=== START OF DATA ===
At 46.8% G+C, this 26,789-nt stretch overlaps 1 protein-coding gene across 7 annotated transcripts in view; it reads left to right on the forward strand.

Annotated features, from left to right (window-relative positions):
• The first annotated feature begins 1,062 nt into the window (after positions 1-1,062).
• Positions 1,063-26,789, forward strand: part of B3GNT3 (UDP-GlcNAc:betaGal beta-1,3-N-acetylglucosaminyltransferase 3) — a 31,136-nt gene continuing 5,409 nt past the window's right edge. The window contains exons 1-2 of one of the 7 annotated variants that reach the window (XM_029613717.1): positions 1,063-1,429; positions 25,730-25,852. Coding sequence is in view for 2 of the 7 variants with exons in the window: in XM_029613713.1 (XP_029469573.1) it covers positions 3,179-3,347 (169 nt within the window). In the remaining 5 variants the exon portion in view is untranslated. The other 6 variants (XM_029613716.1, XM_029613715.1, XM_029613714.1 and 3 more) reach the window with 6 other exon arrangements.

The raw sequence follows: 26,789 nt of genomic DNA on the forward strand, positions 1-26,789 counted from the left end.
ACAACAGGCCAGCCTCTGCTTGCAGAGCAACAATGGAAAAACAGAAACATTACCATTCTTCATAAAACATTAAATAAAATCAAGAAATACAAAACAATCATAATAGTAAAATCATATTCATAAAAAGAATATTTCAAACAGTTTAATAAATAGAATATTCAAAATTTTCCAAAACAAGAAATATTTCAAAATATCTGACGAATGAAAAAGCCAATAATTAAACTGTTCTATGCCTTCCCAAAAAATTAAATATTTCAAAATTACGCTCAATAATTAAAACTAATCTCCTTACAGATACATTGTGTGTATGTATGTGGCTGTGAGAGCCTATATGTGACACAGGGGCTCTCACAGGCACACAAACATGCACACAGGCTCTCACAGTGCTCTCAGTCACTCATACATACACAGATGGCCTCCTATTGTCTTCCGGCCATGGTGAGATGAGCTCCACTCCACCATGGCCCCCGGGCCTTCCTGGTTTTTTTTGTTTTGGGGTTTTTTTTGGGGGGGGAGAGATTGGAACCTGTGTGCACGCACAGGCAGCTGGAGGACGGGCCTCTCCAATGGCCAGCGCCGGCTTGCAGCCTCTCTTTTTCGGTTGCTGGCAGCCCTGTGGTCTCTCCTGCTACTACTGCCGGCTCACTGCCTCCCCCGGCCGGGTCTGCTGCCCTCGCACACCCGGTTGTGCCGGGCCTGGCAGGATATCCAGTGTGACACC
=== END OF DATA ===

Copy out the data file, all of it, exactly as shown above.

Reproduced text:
At 46.8% G+C, this 26,789-nt stretch overlaps 1 protein-coding gene across 7 annotated transcripts in view; it reads left to right on the forward strand.

Annotated features, from left to right (window-relative positions):
• The first annotated feature begins 1,062 nt into the window (after positions 1-1,062).
• Positions 1,063-26,789, forward strand: part of B3GNT3 (UDP-GlcNAc:betaGal beta-1,3-N-acetylglucosaminyltransferase 3) — a 31,136-nt gene continuing 5,409 nt past the window's right edge. The window contains exons 1-2 of one of the 7 annotated variants that reach the window (XM_029613717.1): positions 1,063-1,429; positions 25,730-25,852. Coding sequence is in view for 2 of the 7 variants with exons in the window: in XM_029613713.1 (XP_029469573.1) it covers positions 3,179-3,347 (169 nt within the window). In the remaining 5 variants the exon portion in view is untranslated. The other 6 variants (XM_029613716.1, XM_029613715.1, XM_029613714.1 and 3 more) reach the window with 6 other exon arrangements.

The raw sequence follows: 26,789 nt of genomic DNA on the forward strand, positions 1-26,789 counted from the left end.
ACAACAGGCCAGCCTCTGCTTGCAGAGCAACAATGGAAAAACAGAAACATTACCATTCTTCATAAAACATTAAATAAAATCAAGAAATACAAAACAATCATAATAGTAAAATCATATTCATAAAAAGAATATTTCAAACAGTTTAATAAATAGAATATTCAAAATTTTCCAAAACAAGAAATATTTCAAAATATCTGACGAATGAAAAAGCCAATAATTAAACTGTTCTATGCCTTCCCAAAAAATTAAATATTTCAAAATTACGCTCAATAATTAAAACTAATCTCCTTACAGATACATTGTGTGTATGTATGTGGCTGTGAGAGCCTATATGTGACACAGGGGCTCTCACAGGCACACAAACATGCACACAGGCTCTCACAGTGCTCTCAGTCACTCATACATACACAGATGGCCTCCTATTGTCTTCCGGCCATGGTGAGATGAGCTCCACTCCACCATGGCCCCCGGGCCTTCCTGGTTTTTTTTGTTTTGGGGTTTTTTTTGGGGGGGGAGAGATTGGAACCTGTGTGCACGCACAGGCAGCTGGAGGACGGGCCTCTCCAATGGCCAGCGCCGGCTTGCAGCCTCTCTTTTTCGGTTGCTGGCAGCCCTGTGGTCTCTCCTGCTACTACTGCCGGCTCACTGCCTCCCCCGGCCGGGTCTGCTGCCCTCGCACACCCGGTTGTGCCGGGCCTGGCAGGATATCCAGTGTGACACC